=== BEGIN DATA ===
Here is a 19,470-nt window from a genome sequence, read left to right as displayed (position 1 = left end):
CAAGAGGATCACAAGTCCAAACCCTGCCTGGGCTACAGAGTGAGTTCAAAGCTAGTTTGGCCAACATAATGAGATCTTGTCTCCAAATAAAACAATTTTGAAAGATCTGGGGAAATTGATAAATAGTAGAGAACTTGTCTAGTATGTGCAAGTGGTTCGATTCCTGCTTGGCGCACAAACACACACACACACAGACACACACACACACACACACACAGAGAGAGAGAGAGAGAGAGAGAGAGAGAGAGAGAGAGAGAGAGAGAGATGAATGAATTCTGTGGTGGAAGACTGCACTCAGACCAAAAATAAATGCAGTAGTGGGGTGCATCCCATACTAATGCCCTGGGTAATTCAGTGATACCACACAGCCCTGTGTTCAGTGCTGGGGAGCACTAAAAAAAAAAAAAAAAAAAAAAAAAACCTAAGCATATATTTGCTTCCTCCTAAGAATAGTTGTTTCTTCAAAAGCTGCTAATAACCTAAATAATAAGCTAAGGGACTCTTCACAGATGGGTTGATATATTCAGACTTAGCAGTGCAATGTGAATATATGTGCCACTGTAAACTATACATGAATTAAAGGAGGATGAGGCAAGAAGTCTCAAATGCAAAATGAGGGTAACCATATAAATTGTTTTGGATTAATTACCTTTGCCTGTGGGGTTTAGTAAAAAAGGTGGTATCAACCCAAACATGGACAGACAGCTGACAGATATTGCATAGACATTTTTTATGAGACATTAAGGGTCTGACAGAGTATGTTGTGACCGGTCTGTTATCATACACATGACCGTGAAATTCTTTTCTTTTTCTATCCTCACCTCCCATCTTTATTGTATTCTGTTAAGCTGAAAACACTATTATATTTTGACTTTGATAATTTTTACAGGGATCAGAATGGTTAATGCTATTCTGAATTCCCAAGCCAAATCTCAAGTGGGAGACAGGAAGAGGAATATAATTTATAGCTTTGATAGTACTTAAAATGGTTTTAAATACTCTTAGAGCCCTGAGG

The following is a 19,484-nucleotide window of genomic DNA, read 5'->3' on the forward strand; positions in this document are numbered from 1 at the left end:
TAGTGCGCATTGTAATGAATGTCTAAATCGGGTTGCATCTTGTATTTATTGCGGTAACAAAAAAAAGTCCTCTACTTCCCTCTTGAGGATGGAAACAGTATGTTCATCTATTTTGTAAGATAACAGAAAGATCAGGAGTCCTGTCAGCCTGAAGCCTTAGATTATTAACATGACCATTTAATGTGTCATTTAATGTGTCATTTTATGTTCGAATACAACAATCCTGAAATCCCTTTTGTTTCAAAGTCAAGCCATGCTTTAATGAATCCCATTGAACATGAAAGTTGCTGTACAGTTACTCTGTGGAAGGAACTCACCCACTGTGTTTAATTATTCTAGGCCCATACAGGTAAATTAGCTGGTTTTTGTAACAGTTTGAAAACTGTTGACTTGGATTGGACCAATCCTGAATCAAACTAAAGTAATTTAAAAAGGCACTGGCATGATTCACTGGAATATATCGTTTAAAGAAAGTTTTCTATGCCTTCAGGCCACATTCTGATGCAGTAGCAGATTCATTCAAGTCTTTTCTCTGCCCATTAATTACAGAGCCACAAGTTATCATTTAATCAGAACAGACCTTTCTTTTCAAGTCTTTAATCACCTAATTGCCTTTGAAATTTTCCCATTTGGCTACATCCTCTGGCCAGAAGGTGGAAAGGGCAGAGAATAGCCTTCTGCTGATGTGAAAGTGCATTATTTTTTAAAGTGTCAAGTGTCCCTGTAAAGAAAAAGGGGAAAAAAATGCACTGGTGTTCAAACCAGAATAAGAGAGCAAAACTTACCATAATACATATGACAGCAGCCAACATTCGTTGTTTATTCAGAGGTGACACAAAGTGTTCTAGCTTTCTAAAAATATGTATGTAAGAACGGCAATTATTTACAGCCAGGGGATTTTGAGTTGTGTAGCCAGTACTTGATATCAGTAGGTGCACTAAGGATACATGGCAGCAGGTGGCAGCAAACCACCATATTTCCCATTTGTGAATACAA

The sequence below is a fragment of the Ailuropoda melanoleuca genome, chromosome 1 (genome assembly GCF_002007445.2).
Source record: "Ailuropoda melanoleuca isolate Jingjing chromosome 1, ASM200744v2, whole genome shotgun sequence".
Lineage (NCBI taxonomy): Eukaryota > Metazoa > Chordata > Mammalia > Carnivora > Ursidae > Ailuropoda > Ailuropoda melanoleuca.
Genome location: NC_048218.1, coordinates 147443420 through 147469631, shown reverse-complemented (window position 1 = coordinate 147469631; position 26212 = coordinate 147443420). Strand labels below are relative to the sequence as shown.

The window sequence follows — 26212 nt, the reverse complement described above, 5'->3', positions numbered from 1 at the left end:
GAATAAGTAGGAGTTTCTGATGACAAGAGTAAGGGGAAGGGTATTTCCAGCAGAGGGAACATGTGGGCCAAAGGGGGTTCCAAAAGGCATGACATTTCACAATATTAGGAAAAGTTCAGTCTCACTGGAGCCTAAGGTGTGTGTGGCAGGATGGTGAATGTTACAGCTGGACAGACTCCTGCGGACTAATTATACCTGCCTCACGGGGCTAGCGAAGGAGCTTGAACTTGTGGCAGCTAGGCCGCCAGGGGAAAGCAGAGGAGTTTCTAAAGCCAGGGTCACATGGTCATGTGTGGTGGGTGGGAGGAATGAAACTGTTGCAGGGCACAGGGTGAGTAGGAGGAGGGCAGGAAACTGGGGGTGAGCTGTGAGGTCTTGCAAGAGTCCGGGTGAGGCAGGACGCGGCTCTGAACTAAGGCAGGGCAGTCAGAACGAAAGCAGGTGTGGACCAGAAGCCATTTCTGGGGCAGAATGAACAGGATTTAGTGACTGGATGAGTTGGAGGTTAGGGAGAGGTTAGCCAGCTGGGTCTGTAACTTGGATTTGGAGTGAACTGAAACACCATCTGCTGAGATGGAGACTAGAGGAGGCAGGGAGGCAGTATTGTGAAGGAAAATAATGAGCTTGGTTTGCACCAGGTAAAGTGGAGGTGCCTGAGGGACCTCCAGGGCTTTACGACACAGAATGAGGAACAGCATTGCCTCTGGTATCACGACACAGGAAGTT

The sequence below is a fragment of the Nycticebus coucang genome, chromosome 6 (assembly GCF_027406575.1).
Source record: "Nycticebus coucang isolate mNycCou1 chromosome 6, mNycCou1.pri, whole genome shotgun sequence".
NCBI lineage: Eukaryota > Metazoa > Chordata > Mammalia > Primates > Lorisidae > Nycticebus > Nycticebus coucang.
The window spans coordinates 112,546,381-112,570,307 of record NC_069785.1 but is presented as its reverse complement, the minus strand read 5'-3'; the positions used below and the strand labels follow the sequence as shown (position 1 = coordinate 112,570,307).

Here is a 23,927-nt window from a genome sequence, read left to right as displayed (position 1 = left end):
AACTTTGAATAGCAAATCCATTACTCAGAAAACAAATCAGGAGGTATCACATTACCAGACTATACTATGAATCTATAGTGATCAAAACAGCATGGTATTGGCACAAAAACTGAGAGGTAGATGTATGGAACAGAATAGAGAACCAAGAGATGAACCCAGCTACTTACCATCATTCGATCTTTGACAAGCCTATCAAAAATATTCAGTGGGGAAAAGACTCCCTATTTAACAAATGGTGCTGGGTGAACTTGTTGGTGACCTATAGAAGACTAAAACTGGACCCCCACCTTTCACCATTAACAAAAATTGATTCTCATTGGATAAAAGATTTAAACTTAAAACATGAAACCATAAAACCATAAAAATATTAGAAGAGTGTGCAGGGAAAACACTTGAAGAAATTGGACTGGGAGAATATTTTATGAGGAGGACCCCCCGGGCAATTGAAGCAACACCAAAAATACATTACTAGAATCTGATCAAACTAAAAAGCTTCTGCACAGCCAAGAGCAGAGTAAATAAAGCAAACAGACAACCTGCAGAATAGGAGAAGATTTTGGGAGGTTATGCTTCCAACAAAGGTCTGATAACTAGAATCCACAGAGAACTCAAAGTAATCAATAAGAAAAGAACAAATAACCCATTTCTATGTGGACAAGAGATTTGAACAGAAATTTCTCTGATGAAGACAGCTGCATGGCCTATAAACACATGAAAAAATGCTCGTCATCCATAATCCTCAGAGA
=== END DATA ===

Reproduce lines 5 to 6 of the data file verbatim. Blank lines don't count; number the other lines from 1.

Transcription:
The sequence below is a fragment of the Ailuropoda melanoleuca genome, chromosome 1 (genome assembly GCF_002007445.2).
Source record: "Ailuropoda melanoleuca isolate Jingjing chromosome 1, ASM200744v2, whole genome shotgun sequence".